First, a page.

Joe Palazzolo and Ted Mann of the Wall Street Journal have discussed their coverage of the Vince McMahon-WWE investigation.
On June 15, Joe Palazzolo and Ted Mann reported that WWE was investigating McMahon following ‘hush pact’ allegations that you can read more about at this link. This led to Vince McMahon stepping away from his positions as WWE CEO and Chairman.
Palazzolo, Mann and Joe Flint shared a new report on July 8, indicating that Vince McMahon has paid over $12 million in “hush money” over the past 16 years to “suppress allegations of sexual misconduct and infidelity”, including a $7.5 million payment to a former WWE wrestler. Click here to see the full report.
Palazzolo and Mann both appeared on Busted Open Radio, to discuss the reports.
The duo explained why it was important to them to cover the investigation:
Palazzolo: So we — sources told us, it was in April that WWE’s Board was investigating this three million dollar agreement with a woman who worked for [Vince] McMahon and so it basically took from April until we basically published our story to firm all that up, get additional sources and understand what it was the Board was doing.
“Well, a couple of reasons (why we decided to cover this story). First of all, Wall Street Journal covers public companies, WWE is a public company. This is clearly a governance issue, right? We write for investors and when your Board of Directors is investigating something like this and I mean it’s pretty interesting, right?
“So the Board, which it’s a 12-member Board and four of those members are insiders, meaning that they work for the company and then the eight are independent but when it comes down to it, Vince (McMahon) controls the company essentially. So, there’s a governance issue.
“It’s important for our readers to understand what’s going on and then we sort of knew that these allegations while the company is saying that this is a consensual relationship that he had with this woman, we started hearing about other issues that were not consensual so, you know, we feel like those are things that need to be reported as well.
Mann: And I will just add one thing to that. As Joe said, it’s a public company and we’re operating in an environment where there is very little tolerance for any sort of relationship of this type between CEO or an Executive or someone who is a subordinate, even if it is consensual, because the power dynamic that exists there is something that has proved to be really dangerous for the more subordinate person in the company and so, that’s one of the ways in which all public companies have been representing that they’re not really going to allow things like this to be swept under the rug anymore and certainly in this case, when there’s something that was a total secret from the Board… some members of the Board for a long time, we find it interesting and that makes us wanna go digging and find out more.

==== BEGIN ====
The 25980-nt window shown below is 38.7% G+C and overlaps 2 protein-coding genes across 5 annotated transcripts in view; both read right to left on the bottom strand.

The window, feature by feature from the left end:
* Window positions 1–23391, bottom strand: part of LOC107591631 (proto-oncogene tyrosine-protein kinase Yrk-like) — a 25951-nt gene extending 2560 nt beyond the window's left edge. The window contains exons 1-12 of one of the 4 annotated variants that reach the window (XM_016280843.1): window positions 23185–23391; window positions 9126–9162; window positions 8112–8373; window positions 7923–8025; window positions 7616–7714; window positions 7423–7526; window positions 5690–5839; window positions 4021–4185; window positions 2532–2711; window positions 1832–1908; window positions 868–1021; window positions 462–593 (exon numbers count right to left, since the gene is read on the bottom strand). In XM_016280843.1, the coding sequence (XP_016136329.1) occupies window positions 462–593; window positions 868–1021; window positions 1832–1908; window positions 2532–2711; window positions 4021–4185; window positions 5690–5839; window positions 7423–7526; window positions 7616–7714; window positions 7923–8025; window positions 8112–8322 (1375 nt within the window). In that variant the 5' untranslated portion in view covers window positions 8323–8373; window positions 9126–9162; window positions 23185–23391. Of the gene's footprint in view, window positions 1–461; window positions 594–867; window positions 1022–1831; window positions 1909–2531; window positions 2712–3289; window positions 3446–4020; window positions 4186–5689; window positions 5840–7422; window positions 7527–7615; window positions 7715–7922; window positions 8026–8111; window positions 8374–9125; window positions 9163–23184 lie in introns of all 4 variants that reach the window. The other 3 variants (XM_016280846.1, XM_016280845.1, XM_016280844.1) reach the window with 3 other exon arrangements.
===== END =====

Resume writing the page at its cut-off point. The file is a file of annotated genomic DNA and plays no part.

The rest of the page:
Palazzolo and Mann noted that they found some of the details of the second report ‘horrifying’:
Mann: Joe, maybe I don’t wanna speak for you but, as we were reporting out what settlement agreements were existent, the fact that there was one for seven-and-a-half million dollars was fairly eye-popping. That’s a figure that, you know, in the murky world of NDAs, clearly suggests a big secret being kept and that was one of the red flags that seemed odd to us that we had to get to the bottom of what that was, what it was for.
Palazzolo: Yeah, I totally agree with Ted. Finding out that there was that $7.5 million agreement was really surprising. I mean, it shocked us. (The details) are pretty horrifying frankly. To coerce a sex act to then basically drive someone out of the company because they refused further advances as this woman has alleged, that’s all pretty terrible behavior.
“I think that yes. I think that it’s probably not done yet and we’re continuing to report, so yeah.”
Well I can just say we don’t know of another $7.5 million N.D.A. if that’s what — like so… No. No, no, no (Palozzolo responded when asked if similar allegations are going to be uncovered). All I’m saying is you’re asking (is there) something bigger than a 7.5? No. That’s not something we have in our back pocket. We sort of have left it all out on the field in this story and there’s a couple of things that we — that we didn’t that we’re still reporting now but you know, it’s iterative.
Mann: And sometimes it’s a case as happened in similar scandals elsewhere that there are people who have something to share who become a little more emboldened to talk about it once some of the first coverage has happened and you know, we’re still working to figure out if there are such people out there.
All further updates and follow-ups on this story can be found at this link.
Transcription via POST Wrestling.
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